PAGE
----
Barcelona have all but sealed the signing of Manchester City forward Ferran Torres for €55 million (£47m/$62m), despite having a €1bn (£849m/$1.1bn) hole in their finances.
The Catalans remain mired in debt, leading many to wonder how they can afford to bring in a top-class attacking reinforcement in January.
The deal makes great sense to the parties concerned. Xavi wants quality in the final third; Barca are desperate for a player that can add goals and help them finish in the top four.
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Torres, who left Valencia in the summer of 2020, has not nailed down a regular starting spot at City and jumped at the chance to return to Spain, especially for a club of Barcelona’s size, despite their recent piled-up humiliations.
City, for their part, have plenty of backup, with Raheem Sterling back in form after flirting with the exit, among various other forwards jostling for a spot in the side. They also signed Torres for €23m (£20m/$26m), so are making nearly triple their money back if he succeeds at Camp Nou, and the cost of the deal rises to €65m (£55m/$74m) once add-ons are taken into account.
Regardless of all those concerned being satisfied with the arrangement, the numbers have to add up for it to actually happen.
The up-front funding for the deal with City is not a problem, because Barcelona were recently loaned half a billion euros by investment bank Goldman Sachs. However, the issues lie with La Liga’s own financial fair play rules and spending limit, which they are far exceeding.
Just as Barca had to wait until the last minutes of the summer window to register Sergio Aguero, thanks to Jordi Alba and Sergio Busquets taking pay-cuts, Torres will not be immediately able to play without further action to lower club costs.
Aguero’s recent retirement and decision to sacrifice the second year of his contract with Barcelona has eked out some room, with the Blaugrana able to spend what they save only on a 1:4 ratio because they are over La Liga’s spending cap.
For example, if Barcelona make €100m (£85m/$113m) of savings, they are permitted to spend €25m (£21m/$28m) on transfer fees and wages for new players.
Sporting director Mateu Alemany will have negotiated a low salary with Torres for the first six months of his contract, rising through the length of his deal, to help with minimising this season’s costs. The transfer fee will be amortised over the length of his contract, which is also the key to another part of the club’s plan.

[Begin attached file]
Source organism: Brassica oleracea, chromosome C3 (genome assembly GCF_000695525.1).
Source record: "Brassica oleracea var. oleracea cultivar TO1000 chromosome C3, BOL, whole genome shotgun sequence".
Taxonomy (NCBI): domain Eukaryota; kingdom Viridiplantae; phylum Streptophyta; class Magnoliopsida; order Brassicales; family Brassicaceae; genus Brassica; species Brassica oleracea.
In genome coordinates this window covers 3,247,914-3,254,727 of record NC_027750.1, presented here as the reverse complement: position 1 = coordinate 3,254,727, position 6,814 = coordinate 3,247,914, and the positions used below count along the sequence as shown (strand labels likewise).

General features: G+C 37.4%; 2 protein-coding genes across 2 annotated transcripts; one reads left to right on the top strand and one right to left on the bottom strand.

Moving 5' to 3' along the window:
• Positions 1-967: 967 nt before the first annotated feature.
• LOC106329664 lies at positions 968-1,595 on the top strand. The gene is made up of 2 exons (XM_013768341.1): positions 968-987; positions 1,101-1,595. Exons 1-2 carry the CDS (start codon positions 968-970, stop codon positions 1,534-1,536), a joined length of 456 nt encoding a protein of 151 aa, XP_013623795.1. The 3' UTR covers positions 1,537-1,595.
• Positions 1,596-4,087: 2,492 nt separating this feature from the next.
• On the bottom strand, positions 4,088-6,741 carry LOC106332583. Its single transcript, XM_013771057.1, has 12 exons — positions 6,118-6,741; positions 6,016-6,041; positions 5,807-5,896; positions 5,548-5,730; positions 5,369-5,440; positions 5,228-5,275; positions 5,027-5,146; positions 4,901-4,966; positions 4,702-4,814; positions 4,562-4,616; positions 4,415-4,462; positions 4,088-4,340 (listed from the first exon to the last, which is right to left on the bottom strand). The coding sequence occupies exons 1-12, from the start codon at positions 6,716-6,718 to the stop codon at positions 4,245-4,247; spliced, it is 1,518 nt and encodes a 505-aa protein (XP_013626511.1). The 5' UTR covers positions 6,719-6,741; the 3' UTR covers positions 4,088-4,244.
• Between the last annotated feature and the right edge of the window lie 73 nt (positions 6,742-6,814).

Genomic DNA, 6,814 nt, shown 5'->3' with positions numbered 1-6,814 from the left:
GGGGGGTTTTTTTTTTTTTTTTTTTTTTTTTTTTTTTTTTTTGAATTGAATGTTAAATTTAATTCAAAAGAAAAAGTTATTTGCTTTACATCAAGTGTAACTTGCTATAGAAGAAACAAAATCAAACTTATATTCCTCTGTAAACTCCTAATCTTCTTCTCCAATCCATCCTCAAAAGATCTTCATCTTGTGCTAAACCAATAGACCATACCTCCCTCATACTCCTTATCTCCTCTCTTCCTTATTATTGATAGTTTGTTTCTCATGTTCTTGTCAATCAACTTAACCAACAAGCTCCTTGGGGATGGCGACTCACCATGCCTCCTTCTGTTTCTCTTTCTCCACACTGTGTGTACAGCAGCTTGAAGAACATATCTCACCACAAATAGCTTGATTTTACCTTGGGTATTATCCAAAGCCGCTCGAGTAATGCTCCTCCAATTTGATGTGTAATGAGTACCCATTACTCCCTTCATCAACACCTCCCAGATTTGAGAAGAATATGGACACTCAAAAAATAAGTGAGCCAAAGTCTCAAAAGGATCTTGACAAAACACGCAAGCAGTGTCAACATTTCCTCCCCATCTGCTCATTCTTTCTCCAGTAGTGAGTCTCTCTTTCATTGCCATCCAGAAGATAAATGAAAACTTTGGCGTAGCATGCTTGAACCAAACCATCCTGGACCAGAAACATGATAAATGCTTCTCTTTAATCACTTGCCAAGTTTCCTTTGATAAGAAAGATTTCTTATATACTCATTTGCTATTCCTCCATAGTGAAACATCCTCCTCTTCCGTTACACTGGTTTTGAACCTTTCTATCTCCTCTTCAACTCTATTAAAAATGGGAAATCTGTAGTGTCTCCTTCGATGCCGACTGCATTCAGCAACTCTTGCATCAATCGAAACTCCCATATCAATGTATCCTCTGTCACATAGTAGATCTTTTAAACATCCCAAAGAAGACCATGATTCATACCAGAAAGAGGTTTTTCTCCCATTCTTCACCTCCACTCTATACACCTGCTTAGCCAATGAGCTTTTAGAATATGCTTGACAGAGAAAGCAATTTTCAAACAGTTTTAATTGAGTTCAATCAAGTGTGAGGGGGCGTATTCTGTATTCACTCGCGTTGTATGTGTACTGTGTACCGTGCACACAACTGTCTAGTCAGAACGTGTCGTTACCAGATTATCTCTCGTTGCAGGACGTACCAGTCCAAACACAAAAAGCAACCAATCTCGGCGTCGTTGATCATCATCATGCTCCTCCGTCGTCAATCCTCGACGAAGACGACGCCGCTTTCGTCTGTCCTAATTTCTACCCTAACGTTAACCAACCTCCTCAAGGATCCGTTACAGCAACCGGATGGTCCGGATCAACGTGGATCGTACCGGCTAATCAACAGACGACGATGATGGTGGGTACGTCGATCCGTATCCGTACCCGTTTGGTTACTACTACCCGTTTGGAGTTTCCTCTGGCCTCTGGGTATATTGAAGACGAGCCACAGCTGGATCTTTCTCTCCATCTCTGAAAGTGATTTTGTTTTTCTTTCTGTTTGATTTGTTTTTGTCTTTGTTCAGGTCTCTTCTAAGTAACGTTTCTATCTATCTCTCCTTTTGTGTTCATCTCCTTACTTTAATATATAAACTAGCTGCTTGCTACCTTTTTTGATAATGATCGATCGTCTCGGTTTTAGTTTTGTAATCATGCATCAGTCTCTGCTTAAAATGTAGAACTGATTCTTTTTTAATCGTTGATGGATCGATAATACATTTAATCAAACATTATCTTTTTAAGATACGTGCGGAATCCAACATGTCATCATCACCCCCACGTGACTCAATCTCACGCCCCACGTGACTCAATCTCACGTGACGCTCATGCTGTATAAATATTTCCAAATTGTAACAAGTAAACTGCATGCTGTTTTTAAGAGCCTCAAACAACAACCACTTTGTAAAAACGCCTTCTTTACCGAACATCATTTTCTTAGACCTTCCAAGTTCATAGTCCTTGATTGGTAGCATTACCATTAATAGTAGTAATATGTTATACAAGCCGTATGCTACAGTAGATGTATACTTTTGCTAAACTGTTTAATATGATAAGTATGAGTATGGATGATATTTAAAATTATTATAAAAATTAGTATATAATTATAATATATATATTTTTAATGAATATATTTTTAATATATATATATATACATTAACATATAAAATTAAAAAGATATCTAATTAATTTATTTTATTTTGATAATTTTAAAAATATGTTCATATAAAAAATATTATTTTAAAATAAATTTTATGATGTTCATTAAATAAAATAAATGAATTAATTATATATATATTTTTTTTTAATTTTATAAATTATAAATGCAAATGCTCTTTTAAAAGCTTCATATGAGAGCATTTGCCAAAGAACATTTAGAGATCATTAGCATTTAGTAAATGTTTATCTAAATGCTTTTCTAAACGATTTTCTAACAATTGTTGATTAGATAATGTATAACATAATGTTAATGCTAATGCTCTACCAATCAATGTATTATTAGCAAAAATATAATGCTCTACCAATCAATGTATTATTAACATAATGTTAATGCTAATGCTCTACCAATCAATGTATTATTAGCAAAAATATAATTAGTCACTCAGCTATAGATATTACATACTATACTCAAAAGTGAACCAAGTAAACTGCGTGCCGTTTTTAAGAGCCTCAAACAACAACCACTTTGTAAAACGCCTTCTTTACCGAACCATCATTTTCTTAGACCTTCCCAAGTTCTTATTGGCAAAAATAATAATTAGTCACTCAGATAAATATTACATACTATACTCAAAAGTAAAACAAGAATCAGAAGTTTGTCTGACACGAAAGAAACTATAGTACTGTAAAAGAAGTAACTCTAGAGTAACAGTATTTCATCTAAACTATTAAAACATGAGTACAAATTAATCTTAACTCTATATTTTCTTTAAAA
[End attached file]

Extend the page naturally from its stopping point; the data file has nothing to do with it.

Barca’s most pressing issue is to sign Ousmane Dembele to a new contract, with the France striker’s deal up in the summer. Not just so they do not lose him for free, but so the remaining portion of his transfer fee can be paid over the remaining years of his deal, instead of just this campaign.
That would create further breathing room and help set the ball rolling for getting the Torres registration through.
Dembele may also be asked to shift around his salary payment structure to let the club bring Torres in. It is in the interests of everyone at the club that more help arrives in attack, as it will aid Barcelona’s challenge for a top-four spot and Champions League football next season.
Sergi Roberto is another player with an expiring contract who might negotiate a new deal that minimises what he is owed in the short term.
Most importantly of all, the club will need to offload unwanted players. In recent weeks Philippe Coutinho has been left on the bench and seen players like Riqui Puig and Ferran Jutgla come on or start ahead of him.
It is a message from Xavi. The Brazilian’s time is up, and if Barcelona could sell him, or even loan him to get his wages off the books for this season, it would be a huge help.
Similarly, Samuel Umtiti is another player who is not required, with Xavi having started him against Osasuna in his first appearance of the season to put him in the shop window.
Reserve goalkeeper Neto is another who could depart, with the club happy to utilise La Masia graduates Inaki Pena or Arnau Tenas in his place on the bench.
Other clubs will also see a potential opportunity to strike for some of the club’s stars, including Frenkie de Jong and Sergino Dest, although president Joan Laporta will be loathe to let any of the club's teenage starlets like Ansu Fati, Gavi, Pedri and Nico Gonzalez depart.
As well as the team’s dependence on them, they also carry the fans’ hopes. The Torres deal will boost morale there too.
While some will view the operation as an extravagance for a club that cannot afford it, it is also a sign that Barcelona are not dead - something potential sponsors and investors will approve and value.
Atletico Madrid’s defeat by Granada on Wednesday leaves Barca just two points off Champions League qualification, despite their dismal start to the campaign. It means immediate investment in this targeted area might now help secure the club’s medium-term financial health.
Missing out on the top four is not something Barcelona’s tattered account books can bear, particularly after their stumble into the Europa League, and Torres can help stave off another crisis.